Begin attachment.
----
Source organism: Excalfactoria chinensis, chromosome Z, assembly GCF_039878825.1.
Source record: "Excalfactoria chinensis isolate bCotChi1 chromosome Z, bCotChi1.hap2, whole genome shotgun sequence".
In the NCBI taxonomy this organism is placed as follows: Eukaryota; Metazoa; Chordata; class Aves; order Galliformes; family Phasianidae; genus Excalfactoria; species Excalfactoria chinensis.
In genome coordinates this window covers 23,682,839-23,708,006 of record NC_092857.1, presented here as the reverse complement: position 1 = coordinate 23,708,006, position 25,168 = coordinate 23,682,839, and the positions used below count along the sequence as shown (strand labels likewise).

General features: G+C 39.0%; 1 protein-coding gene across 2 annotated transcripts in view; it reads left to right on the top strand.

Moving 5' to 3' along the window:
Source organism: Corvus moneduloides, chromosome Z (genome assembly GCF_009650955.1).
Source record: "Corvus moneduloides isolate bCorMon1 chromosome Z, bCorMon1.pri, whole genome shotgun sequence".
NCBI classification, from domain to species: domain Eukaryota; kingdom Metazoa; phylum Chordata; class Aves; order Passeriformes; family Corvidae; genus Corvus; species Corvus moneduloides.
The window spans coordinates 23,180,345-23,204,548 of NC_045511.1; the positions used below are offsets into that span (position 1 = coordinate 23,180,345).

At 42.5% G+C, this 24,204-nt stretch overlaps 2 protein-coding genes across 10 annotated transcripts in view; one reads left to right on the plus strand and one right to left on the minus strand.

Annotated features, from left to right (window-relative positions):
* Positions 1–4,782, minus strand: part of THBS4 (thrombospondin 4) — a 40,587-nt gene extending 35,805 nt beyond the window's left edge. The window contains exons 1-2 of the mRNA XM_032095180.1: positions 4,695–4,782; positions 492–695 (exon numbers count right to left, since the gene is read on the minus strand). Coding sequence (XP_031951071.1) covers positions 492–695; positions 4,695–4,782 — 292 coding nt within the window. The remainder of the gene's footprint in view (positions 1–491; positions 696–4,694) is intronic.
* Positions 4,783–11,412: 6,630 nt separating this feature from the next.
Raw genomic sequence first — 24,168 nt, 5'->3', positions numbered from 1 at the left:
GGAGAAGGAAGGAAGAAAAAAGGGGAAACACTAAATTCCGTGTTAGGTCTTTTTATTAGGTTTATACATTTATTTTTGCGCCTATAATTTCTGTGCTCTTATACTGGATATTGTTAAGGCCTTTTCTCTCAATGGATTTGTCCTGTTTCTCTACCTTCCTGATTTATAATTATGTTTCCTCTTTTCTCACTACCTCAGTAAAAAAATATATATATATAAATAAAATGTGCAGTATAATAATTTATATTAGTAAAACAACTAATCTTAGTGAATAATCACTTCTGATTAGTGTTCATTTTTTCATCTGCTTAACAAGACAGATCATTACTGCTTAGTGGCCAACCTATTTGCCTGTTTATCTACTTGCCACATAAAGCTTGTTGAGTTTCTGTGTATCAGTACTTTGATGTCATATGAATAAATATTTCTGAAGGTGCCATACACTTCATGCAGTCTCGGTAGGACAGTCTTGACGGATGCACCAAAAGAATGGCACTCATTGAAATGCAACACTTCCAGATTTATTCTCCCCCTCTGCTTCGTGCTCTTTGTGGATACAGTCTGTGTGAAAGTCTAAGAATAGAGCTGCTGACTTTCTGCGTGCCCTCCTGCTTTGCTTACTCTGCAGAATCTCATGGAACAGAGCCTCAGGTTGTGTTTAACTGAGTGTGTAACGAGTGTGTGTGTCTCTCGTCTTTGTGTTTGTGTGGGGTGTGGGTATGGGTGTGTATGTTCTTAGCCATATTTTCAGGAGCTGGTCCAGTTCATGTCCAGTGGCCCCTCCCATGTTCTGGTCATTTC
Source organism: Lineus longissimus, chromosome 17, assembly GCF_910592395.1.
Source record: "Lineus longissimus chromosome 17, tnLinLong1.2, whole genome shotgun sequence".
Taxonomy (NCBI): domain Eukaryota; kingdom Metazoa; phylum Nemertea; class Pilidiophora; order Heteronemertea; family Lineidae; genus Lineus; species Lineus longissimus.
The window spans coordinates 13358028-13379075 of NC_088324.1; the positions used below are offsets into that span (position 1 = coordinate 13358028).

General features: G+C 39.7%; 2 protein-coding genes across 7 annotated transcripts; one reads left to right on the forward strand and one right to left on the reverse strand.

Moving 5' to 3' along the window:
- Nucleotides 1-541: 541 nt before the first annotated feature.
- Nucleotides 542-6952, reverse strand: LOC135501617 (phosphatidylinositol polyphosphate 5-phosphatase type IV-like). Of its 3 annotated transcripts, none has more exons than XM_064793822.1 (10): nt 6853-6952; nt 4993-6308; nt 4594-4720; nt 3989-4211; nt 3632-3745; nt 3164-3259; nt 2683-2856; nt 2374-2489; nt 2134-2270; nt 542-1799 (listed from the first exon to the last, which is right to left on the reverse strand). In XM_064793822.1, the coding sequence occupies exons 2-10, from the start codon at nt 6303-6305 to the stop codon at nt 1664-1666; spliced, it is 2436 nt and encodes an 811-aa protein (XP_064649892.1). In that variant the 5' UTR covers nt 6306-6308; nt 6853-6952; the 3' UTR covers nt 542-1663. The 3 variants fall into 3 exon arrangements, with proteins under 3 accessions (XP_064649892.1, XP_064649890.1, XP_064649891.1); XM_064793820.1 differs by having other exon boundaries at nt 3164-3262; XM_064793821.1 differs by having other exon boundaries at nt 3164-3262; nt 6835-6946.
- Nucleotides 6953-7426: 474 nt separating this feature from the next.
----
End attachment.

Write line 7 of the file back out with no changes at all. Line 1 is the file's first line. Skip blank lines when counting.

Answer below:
Source organism: Corvus moneduloides, chromosome Z (genome assembly GCF_009650955.1).